On the lookout for work, shearers Lewis McCleod and Painter Hayes arrive at Drysdale Downs, the West Australian station belonging to John Drysdale. Lewis has been under Painter's wing since he was just a lad, but when he meets John's daughter Clara, everything is going to change.
Unflinching in its examination of the 1950s repressive male culture of rural Australia, this simple story with its strong and convincing characters, is enhanced by its reverent observation of the outback.
Winner of the Ockham NZ Book for fiction 2016. [Larger font]
Very mixed reviews from our group. Very few read it right through as the language was off-putting (and unnecessary) but possibly appropriate for the era. An interesting writing style linking the dingoes with the human characters and if thought about deeply enough, a love story between various characters, both human and animal. Needs to come with a "health" warning abut the coarse language!
Our group found the book riveting.
Wow, what a book! This was a hard book set in very harsh surroundings with hard men as the main characters. One lady didn't like or read it, one lady read it but still didn't like it but the rest of us loved it - if you could love a story like this. Great discussion! The language was bad but that is what it would've been like in hard times, especially after the war and a drought and especially between men. This book was confrontational and not everyone would like it but the majority of us really did. Some struggled with the dingo story but it was a parallel and made for more discussion.
Those who persevered and read the whole of the book found it compelling and well written, going so far as to suggest that it should be read in large chunks to get into the rhythm of the narrative. Several were put off by the violence and language in the first few chapters.
Mixed reaction. Some were put off by the violence in the first chapters and did not read on, or skipped through the rest of the book. Others persevered and thought it was very good, well edited and with deep themes and powerful messages - a very clever author. Good discussion!
2 members did not like the early pages, and didn't continue reading. The rest all read it, and liked it for its very real account of those days in earlier times in the Australian outback!
General consensus was that it was a difficult start to the book, but we persevered and appreciated it. 50% thought it wonderful and amazing. 50% thought it was very good. Some had problems with the style, others thought the style was ideal for the story, and appropriate to the way the characters would communicate...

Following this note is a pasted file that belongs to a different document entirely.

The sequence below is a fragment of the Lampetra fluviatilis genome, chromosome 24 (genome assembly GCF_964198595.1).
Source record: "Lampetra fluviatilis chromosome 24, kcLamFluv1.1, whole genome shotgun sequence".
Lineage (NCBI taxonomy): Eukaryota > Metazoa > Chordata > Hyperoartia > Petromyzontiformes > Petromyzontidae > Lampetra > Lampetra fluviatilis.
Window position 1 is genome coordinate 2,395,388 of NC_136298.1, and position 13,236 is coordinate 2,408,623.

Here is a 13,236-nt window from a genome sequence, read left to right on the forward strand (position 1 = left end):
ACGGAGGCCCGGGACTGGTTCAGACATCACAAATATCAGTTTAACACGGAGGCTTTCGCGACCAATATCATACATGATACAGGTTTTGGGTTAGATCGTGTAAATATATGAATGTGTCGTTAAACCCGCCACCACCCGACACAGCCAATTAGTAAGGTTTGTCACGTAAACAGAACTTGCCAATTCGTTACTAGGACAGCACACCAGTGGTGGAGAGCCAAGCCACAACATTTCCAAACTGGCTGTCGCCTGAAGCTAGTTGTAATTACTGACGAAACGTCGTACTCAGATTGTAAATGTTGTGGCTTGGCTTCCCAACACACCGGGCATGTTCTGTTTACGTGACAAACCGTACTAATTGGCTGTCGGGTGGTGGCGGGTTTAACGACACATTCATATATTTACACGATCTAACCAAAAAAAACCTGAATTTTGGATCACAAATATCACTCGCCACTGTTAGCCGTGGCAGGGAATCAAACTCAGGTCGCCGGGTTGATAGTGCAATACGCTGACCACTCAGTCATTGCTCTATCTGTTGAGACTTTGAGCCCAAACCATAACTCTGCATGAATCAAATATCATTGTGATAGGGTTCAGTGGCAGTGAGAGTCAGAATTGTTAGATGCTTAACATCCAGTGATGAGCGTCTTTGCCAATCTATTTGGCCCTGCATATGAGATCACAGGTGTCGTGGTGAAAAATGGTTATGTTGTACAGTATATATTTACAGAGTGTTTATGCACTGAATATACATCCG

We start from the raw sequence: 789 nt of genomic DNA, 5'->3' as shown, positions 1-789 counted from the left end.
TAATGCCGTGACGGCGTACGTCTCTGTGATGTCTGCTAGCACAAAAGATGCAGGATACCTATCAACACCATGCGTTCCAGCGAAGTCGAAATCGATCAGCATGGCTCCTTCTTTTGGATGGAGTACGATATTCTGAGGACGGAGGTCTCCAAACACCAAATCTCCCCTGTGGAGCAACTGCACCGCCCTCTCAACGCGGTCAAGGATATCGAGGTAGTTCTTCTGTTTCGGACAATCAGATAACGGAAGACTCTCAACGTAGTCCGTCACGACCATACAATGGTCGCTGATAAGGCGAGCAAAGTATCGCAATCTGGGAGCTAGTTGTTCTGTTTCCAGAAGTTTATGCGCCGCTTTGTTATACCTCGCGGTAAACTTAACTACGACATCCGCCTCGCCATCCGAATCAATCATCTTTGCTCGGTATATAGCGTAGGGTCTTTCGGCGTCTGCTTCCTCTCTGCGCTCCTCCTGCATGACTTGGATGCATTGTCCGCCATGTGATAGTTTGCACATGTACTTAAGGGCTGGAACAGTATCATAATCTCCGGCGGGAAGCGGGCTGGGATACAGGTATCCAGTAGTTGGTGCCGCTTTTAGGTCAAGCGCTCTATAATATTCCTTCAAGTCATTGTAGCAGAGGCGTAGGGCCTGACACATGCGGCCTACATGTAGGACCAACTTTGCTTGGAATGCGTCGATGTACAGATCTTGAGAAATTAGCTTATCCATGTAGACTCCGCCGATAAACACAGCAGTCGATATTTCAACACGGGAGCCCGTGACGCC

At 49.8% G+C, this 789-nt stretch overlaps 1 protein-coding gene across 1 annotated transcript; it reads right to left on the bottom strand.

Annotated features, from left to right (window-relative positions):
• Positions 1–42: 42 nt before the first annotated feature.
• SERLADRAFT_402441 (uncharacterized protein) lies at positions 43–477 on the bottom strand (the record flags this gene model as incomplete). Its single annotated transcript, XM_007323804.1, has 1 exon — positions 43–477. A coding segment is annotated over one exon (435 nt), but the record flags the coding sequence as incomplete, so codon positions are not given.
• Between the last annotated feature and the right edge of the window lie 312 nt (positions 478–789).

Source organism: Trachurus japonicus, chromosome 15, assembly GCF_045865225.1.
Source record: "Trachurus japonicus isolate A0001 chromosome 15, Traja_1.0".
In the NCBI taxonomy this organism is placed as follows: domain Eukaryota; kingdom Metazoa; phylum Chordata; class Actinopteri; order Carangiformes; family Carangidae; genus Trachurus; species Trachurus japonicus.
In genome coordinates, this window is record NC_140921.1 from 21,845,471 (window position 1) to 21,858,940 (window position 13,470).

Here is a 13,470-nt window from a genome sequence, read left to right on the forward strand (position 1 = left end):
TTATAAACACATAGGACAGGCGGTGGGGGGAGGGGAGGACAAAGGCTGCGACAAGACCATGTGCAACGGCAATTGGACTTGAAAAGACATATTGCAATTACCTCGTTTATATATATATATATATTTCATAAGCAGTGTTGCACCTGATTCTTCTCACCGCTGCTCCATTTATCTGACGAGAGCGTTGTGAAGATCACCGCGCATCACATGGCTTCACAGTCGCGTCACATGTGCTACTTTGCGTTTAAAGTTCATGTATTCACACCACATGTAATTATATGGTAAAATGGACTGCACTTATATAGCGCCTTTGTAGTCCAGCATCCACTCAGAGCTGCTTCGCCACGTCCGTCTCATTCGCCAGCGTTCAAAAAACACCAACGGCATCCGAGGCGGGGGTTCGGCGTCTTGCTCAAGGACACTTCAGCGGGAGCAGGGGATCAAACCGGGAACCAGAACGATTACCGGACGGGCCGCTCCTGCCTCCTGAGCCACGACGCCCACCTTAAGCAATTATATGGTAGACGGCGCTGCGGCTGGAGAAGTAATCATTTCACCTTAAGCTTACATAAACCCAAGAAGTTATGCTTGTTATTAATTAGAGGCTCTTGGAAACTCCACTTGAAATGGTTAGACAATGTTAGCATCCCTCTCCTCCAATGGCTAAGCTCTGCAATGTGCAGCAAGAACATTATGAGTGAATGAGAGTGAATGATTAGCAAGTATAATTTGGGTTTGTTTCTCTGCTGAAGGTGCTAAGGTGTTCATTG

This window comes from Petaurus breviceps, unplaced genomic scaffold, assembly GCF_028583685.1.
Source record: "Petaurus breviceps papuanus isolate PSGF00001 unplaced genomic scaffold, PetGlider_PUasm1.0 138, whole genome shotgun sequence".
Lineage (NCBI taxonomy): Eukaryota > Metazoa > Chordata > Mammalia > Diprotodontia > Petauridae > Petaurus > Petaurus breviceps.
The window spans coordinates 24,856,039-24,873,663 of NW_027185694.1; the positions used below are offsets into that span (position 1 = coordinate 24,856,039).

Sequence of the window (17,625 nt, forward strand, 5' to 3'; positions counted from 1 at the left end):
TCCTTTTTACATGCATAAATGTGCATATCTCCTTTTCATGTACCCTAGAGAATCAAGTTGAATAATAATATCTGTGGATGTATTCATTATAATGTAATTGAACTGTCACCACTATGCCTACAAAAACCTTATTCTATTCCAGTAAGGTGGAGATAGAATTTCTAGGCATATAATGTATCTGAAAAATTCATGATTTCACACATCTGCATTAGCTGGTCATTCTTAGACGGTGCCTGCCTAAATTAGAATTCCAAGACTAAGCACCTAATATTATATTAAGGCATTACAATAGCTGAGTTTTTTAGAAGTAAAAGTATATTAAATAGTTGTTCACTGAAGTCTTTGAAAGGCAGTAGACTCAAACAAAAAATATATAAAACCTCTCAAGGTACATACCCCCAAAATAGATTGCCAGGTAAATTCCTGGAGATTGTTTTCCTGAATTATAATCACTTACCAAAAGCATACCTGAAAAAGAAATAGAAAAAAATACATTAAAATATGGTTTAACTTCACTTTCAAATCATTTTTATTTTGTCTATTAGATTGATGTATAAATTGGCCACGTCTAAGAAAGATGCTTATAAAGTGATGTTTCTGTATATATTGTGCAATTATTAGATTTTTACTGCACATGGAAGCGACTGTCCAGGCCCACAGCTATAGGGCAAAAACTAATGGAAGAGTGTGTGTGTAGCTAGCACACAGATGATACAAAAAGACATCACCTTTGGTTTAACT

Firstly, we loved the book. We found, despite the minimalist prose, Daisley painted a huge picture of the harshness of post WW2 outback Australia and the transient life of the disenfranchised who roamed these areas looking for work. He created a clear image of the ruggedness of the land, the relationship of the 2 main characters and the camaraderie of the shearing shed. We decided that the dingo story mimicked the transient lives of McCleod and Hayes. Daisley captured the shocking, primal nature of the era leading to a long thought-provoking discussion amongst our group.
The more we discussed this book, the more we found there was to discuss. How cleverly crafted it was. A great depiction of the time and place. Several of us 'hooked' from the 1st page. I would not have been surprised if the red dust of Western Australia fell out of the pages!
The group was split over this book. Some didn't finish it, as they either found it hard to engage with or they found the language offensive. This led to a discussion on swear words and shearers as many of the group are from rural backgrounds. Those that enjoyed it found that descriptions of the landscape and situations were very vivid. The dingo story was polarising, but the group decided that they reflected the indigenous people of the area both in patterns set up over many generations, as well as their ultimate demise at the hands of the farming community.
Most of our group really enjoyed this story. Although the dingo's point of view was initially off-putting, it became a powerful part of the story. We enjoyed reading about the people, the animals, and the land and life in 1950s Australia.
We had mixed opinions on the book. Several found it wasn't for them and didn't finish reading it. Those who did really enjoyed it - the writer's approach and the settings and characters. A good 'Aussie read'. Some of us who grew up on farms related to the outback location. We found the notes and questions for discussion to be excellent.
A simple tale well told. The author was skilful in evoking an era (50s rural Australia), an archetype ( male labourers) and the landscape ( a touch of Tim Winton here). Generated lively discussion.